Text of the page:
echo $name."\n";
}

printName();
printName('test');

will output:

default
test

$var === null means that variable is defined (its value is null).

@zecho

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@zecho zecho commented Jul 30, 2012

try with:

error_reporting(E_ALL);
ini_set('display_errors', 1);

also:

$var = null;
echo isset($var);
@everzet

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@everzet everzet commented Jul 30, 2012

@zecho no, you try. No exceptions/notices/errors for me :)

<?php

error_reporting(E_ALL);
ini_set('display_errors', 1);

function printName($name = null) {
  $name = $name ?: 'default';

  echo $name."\n";
}

printName();
printName('test');
@zecho

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@zecho zecho commented Jul 30, 2012

do this outside a function/method. I won't explain you what's the difference in php between function parameter and a variable. Also put as first line in the function

echo (int)isset($name);

to see the result when $name = null

@everzet

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@everzet everzet commented Jul 30, 2012

@zecho

<?php

error_reporting(E_ALL);
ini_set('display_errors', 1);

$name = null;
var_dump(isset($name));

$name = $name ?: 'default';

echo $name."\n";
var_dump(isset($name));
bool(false)
default
bool(true)

I don't get what you're trying to prove here, but please, explain me the difference in php between function parameter and variable.

@everzet

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@everzet everzet commented Jul 30, 2012

@zecho also, i think you've started arguing about https://gist.github.com/3194444#gistcomment-381958 Please re-read it again, cuz it looks like we have misunderstanding here.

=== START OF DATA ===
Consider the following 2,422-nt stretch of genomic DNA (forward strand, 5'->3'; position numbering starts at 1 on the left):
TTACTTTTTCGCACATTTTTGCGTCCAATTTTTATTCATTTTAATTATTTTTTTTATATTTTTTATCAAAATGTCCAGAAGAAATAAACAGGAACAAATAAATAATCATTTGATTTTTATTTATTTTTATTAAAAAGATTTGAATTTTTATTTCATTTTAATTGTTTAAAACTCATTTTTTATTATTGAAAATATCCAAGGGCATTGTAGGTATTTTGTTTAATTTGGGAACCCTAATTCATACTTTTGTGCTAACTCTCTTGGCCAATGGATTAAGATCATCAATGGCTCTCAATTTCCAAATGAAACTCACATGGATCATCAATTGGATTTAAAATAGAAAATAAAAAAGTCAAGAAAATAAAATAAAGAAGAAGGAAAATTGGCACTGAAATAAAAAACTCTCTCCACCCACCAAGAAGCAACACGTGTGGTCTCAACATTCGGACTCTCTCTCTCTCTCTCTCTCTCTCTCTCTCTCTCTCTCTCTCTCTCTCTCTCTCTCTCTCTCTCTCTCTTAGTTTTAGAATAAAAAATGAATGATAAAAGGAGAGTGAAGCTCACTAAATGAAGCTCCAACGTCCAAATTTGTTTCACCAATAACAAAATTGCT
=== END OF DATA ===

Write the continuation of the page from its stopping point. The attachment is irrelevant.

@zecho

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@zecho zecho commented Jul 30, 2012

@everzet, sorry about misunderstanding, I didn't read properly this comment. The idea is that you can't use $name = $name ?: 'default' when variable is not initialized at all (even with $name = null ).

@everzet

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@everzet everzet commented Jul 30, 2012

@zecho yep, and here is the source misunderstanding:

... even with $name = null

$name = null initializes variable. With null value.

In

<?php
error_reporting(E_ALL);
ini_set('display_errors', 1);

$name = null;
var_dump($name);

var_dump($name); is a proper statement and will return:

NULL

Without any exception/notice. And

<?php

error_reporting(E_ALL);
ini_set('display_errors', 1);

$name = null;
$name = $name ?: 'default';

echo $name;

Will successfully output

default

Without any exception/notice. Because null is a proper value of any variable.

@avioli

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@avioli avioli commented Jul 31, 2012

Just my 20 cents - null initialises the variable with nothing. It prepares the variable to be garbage collected in the next cycle.
It only does the following - puts it in the current scope so the interpreter is not considering it not existing. It's similar to what global $global_var; does.